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eLearning

SINAPSE experts from around Scotland have developed ten online modules designed to explain medical imaging. They are freely available and are intended for non-specialists.


Edinburgh Imaging Academy at the University of Edinburgh offers the following online programmes through a virtual learning environment:

Neuroimaging for Research MSc/Dip/Cert

Imaging MSc/Dip/Cert

PET-MR Principles & Applications Cert

Applied Medical Image Analysis Cert

Online Short Courses

Disappearing hyperdense middle cerebral artery sign in ischaemic stroke patients treated with intravenous thrombolysis: clinical course and prognostic significance

Author(s): T. Kharitonova, M. Thoren, N. Ahmed, J. M. Wardlaw, R. von Kummer, L. Thomassen, N. Wahlgren, Sits Investigators

Abstract:
Background and purpose: Hyperdense middle cerebral artery sign (HMCAS) on CT is a well known indication of thromboembolic arterial occlusion. Its disappearance after thrombolytic therapy is poorly described. Taking the rate of HMCAS disappearance as a surrogate for MCA recanalisation, its prognostic value after intravenous thrombolysis was examined. Methods: 1905 stroke patients with HMCAS on admission CT scan in the Safe Implementation of Treatment in Stroke-International Stroke Thrombolysis Register (SITS-ISTR) were studied. On follow-up CT scans 22-36 h after thrombolysis, HMCAS disappeared in 831 cases, persisted in 788 and was uncertain in 122; followup CT was not done in 164 cases. Results: Patients whose HMCAS disappeared were younger (median age 67 years vs 69 years for persistent; p = 0.03), with milder stroke (admission National Institute of Health Stroke Scale (NIHSS) score was 16 vs 17; p<0.005) and were less likely to have early infarct signs on admission CT (26% vs 33%; p<0.005). Patients with disappearing HMCAS were more likely to have early improvement in NIHSS score (median improvement 2 vs 0 at 2 h; 4 vs 1 at 24 h), be independent at 3 months (42% vs 19%), with fewer deaths (15% vs 30%) than those with persistent HMCAS. In multivariate analysis, HMCAS disappearance independently predicted functional independence and survival. Early NIHSS improvement independently predicted HMCAS disappearance. Conclusions: HMCAS disappeared after intravenous thrombolysis in about half of cases and these patients had twice as good outcomes compared with those with persistent HMCAS. The prognosis in patients with MCA occlusion that persists after intravenous thrombolysis is poor, which may indicate the need for an alternative treatment approach to this subgroup.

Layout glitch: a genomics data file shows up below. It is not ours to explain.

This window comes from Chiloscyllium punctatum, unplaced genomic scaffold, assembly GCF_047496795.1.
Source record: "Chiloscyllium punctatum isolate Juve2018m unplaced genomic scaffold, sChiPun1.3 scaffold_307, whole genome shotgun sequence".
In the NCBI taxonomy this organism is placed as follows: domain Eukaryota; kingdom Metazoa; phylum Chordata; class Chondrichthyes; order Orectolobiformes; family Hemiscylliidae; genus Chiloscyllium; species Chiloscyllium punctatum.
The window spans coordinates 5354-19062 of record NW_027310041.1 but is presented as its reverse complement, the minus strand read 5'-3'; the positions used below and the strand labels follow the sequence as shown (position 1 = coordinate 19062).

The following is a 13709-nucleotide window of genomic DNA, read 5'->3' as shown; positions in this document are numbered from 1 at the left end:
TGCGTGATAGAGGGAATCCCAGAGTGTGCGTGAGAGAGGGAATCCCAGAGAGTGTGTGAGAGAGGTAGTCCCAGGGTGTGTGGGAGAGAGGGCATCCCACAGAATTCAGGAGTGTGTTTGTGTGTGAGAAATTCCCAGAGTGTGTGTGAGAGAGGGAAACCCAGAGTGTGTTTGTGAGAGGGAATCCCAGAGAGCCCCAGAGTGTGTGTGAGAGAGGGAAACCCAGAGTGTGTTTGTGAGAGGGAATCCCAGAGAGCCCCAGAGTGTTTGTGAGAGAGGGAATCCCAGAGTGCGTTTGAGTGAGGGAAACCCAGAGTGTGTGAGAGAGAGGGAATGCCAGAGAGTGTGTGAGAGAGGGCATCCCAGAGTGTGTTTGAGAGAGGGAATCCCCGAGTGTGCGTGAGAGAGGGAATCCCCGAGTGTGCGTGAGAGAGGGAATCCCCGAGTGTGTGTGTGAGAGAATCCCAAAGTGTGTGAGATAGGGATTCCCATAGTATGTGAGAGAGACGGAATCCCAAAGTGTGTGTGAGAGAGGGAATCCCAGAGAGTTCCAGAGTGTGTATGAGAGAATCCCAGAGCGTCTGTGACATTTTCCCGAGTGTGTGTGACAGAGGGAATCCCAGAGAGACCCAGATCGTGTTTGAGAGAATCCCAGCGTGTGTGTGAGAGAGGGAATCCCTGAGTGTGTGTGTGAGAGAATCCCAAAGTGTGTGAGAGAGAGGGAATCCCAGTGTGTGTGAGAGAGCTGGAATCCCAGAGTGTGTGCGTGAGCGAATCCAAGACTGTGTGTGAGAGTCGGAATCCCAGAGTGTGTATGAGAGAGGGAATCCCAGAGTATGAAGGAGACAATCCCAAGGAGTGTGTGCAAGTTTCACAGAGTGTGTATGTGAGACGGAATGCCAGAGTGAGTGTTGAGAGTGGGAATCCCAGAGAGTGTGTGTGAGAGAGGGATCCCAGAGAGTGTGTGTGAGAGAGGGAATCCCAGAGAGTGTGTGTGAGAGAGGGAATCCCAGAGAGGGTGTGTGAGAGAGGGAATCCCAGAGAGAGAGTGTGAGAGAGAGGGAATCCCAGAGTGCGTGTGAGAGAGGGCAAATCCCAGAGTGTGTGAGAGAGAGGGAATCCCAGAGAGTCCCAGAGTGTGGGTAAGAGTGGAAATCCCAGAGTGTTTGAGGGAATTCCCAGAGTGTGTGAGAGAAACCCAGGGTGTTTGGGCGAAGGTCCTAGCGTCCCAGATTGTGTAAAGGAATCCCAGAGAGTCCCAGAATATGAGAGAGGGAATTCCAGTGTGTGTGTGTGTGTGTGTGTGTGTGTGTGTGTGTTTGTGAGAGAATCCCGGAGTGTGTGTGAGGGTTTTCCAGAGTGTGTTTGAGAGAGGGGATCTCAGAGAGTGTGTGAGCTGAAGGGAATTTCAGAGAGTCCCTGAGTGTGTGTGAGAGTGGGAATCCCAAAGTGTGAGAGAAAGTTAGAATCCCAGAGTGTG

Full version: Available here

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ISBN: 0022-3050
Publication Year: 2009
Periodical: Journal of Neurology Neurosurgery and Psychiatry
Periodical Number: 3
Volume: 80
Pages: 273-278
Author Address: